- Basing roles and responsibilities on instructors’ previous experiences (in working with children, athletics, cooking, crafting, etc.) is a good starting-point for assigning roles.
Each instructor should experience as many aspects of the program as possible; however, it is unavoidable that some instructors may not be as effective in the role of session leaders as some other instructors.
- Students should receive the best instruction possible; this means that some instructors may not be the best option for leading lessons.
Keeping Everyone Healthy
Instructor health is key.
- Instructors who are sick (even with simple illnesses such as stomach bugs or colds) should not attend the lessons.
Prior to involvement in the program, potential instructors are asked if they have any chronic illnesses that may put the students at risk.
- If they do, they are assigned roles within the program that do not include direct contact with students (e.g., coding and entering assessment data).
Food safety is a priority.
Choose snacks and food that can be safely stored, transported and served to students.
- We generally avoid foods that need to be reheated or kept hot in order to ensure that we are within food safety regulations.
- We give students food that can be stored cold (in coolers, etc.) or at room temperature.
Purchase supplies for each snack as close to the date of the session as possible.
- Check food labels for expiration dates.
- Refrigerate perishable food items (milk, cheese, eggs, etc.) until one hour prior to the implementation of the program. To transport, pack perishable items in coolers with ice packs.
Prepare food (sandwiches, wraps, dips, etc.) under sanitary conditions either the night before or the day of the lesson.
- Food should then be stored in refrigerators.
For interactive snacks that the students put together themselves, separate each ingredient into its own container. In each container, place a serving utensil for students to use so that they do not touch the food with their hands until they are ready to eat it.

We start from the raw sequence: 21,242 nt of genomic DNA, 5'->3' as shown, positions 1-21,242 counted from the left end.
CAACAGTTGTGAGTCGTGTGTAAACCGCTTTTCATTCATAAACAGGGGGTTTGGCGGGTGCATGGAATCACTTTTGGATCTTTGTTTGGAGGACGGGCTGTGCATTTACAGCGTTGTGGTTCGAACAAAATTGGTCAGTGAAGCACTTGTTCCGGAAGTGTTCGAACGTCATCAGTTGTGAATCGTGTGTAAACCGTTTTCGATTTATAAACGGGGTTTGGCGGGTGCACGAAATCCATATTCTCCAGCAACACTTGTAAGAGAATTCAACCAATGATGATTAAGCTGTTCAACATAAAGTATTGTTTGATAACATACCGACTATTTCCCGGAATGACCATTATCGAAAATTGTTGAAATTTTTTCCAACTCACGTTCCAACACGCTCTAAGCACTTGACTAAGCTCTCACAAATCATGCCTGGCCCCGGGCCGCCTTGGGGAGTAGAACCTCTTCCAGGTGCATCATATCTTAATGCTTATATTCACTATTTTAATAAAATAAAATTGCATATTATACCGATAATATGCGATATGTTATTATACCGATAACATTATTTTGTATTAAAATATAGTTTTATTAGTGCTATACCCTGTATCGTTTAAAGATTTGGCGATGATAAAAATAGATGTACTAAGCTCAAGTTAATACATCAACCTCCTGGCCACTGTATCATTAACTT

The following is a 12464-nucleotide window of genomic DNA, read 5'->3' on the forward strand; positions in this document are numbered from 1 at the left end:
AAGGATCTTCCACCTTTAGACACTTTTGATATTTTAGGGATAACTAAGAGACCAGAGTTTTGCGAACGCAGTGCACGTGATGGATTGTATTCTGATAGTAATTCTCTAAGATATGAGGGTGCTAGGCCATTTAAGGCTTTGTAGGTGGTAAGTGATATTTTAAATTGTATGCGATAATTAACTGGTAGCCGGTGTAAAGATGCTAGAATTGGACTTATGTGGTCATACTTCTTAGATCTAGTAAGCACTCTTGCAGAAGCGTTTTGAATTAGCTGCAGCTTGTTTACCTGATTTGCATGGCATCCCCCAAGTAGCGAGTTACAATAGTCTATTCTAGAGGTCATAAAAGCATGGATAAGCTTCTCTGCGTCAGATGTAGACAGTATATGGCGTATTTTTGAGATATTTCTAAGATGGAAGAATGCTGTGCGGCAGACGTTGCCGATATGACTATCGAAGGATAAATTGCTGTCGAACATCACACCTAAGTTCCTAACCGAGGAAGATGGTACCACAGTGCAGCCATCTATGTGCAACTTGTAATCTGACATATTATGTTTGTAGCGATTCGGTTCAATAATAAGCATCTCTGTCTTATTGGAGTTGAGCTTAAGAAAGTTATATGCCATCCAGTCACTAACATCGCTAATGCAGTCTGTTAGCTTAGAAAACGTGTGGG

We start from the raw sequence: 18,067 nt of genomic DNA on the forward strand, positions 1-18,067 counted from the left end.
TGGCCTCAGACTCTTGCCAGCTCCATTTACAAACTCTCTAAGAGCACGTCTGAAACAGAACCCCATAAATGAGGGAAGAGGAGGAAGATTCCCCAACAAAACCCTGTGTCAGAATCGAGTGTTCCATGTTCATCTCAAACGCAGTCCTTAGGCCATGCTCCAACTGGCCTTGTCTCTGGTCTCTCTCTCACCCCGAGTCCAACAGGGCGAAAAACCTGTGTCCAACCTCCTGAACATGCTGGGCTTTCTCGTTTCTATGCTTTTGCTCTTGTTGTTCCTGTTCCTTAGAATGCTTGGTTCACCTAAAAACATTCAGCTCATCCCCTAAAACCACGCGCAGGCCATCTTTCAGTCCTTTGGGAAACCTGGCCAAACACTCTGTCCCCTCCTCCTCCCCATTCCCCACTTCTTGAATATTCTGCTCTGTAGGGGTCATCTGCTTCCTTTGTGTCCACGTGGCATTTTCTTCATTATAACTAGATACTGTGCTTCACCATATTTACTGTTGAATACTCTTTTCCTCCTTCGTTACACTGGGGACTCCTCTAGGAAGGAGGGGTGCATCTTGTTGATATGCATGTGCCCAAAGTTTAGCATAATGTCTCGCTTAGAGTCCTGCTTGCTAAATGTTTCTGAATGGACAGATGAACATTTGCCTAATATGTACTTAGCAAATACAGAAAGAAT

- Containers can either be placed on several smaller tables or buffet-style on one large table in the classroom (if available).
- Students should not put shared serving utensils in their mouths. If a student is seen doing such, both the utensil and the container should be replaced immediately.
Whenever possible, have a back-up plan.
For the Activity portions of the program, be sure to come up with back-up plans in case of inclement weather. We also faced issues with availability of the school gymnasium.
- As a back-up, we used empty hallways or classrooms for activities.
Be prepared for session-time to be cut short (due to inclement weather approaching, an impending holiday or other last-minute school activities).
- Consider creating back-up plans on how to shorten a lesson or how to split a lesson into multiple sessions.
Be prepared for low levels of student attendance on any given day (due to other student activities, illness or impending holidays).
- If there are too few students for a given lesson, prepare a back-up lesson that can be taught to fewer students.
Have a back-up food activity in case the ingredients needed for a given snack recipe are not available.
- For example, while a particular recipe may call for fresh bananas, the bananas found in the supermarket the day before the lesson may not be suitable for use. When this happens, we try to substitute a comparable healthy food item (e.g., another fresh fruit that would taste good with the other ingredients in this recipe).